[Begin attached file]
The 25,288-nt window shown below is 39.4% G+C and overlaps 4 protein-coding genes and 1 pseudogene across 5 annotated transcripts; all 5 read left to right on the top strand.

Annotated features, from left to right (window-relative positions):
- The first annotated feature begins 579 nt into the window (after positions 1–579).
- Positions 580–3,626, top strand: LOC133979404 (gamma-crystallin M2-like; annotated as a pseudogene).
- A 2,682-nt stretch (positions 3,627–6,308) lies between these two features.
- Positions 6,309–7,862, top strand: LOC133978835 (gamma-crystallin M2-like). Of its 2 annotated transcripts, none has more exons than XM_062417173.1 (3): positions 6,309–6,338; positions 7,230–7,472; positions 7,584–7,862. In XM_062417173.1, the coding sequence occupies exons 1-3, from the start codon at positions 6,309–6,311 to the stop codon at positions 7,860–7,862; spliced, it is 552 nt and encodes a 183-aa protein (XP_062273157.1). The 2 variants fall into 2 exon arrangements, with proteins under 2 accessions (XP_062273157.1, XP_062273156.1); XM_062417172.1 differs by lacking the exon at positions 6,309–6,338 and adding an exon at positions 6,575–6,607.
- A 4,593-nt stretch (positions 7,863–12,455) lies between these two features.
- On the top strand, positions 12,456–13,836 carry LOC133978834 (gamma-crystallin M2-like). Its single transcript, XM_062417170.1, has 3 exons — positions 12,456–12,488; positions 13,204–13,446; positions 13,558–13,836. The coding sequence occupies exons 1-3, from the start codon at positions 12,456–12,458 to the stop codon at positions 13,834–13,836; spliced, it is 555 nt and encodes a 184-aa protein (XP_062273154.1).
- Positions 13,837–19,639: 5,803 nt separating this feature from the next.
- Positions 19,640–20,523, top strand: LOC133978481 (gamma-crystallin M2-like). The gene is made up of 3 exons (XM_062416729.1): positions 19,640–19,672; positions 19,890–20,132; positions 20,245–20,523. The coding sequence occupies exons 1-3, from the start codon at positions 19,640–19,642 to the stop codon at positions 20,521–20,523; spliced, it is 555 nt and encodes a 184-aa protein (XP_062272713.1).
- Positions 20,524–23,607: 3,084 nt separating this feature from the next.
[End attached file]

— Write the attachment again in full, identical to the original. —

The 25,288-nt window shown below is 39.4% G+C and overlaps 4 protein-coding genes and 1 pseudogene across 5 annotated transcripts; all 5 read left to right on the top strand.

Annotated features, from left to right (window-relative positions):
- The first annotated feature begins 579 nt into the window (after positions 1–579).
- Positions 580–3,626, top strand: LOC133979404 (gamma-crystallin M2-like; annotated as a pseudogene).
- A 2,682-nt stretch (positions 3,627–6,308) lies between these two features.
- Positions 6,309–7,862, top strand: LOC133978835 (gamma-crystallin M2-like). Of its 2 annotated transcripts, none has more exons than XM_062417173.1 (3): positions 6,309–6,338; positions 7,230–7,472; positions 7,584–7,862. In XM_062417173.1, the coding sequence occupies exons 1-3, from the start codon at positions 6,309–6,311 to the stop codon at positions 7,860–7,862; spliced, it is 552 nt and encodes a 183-aa protein (XP_062273157.1). The 2 variants fall into 2 exon arrangements, with proteins under 2 accessions (XP_062273157.1, XP_062273156.1); XM_062417172.1 differs by lacking the exon at positions 6,309–6,338 and adding an exon at positions 6,575–6,607.
- A 4,593-nt stretch (positions 7,863–12,455) lies between these two features.
- On the top strand, positions 12,456–13,836 carry LOC133978834 (gamma-crystallin M2-like). Its single transcript, XM_062417170.1, has 3 exons — positions 12,456–12,488; positions 13,204–13,446; positions 13,558–13,836. The coding sequence occupies exons 1-3, from the start codon at positions 12,456–12,458 to the stop codon at positions 13,834–13,836; spliced, it is 555 nt and encodes a 184-aa protein (XP_062273154.1).
- Positions 13,837–19,639: 5,803 nt separating this feature from the next.
- Positions 19,640–20,523, top strand: LOC133978481 (gamma-crystallin M2-like). The gene is made up of 3 exons (XM_062416729.1): positions 19,640–19,672; positions 19,890–20,132; positions 20,245–20,523. The coding sequence occupies exons 1-3, from the start codon at positions 19,640–19,642 to the stop codon at positions 20,521–20,523; spliced, it is 555 nt and encodes a 184-aa protein (XP_062272713.1).
- Positions 20,524–23,607: 3,084 nt separating this feature from the next.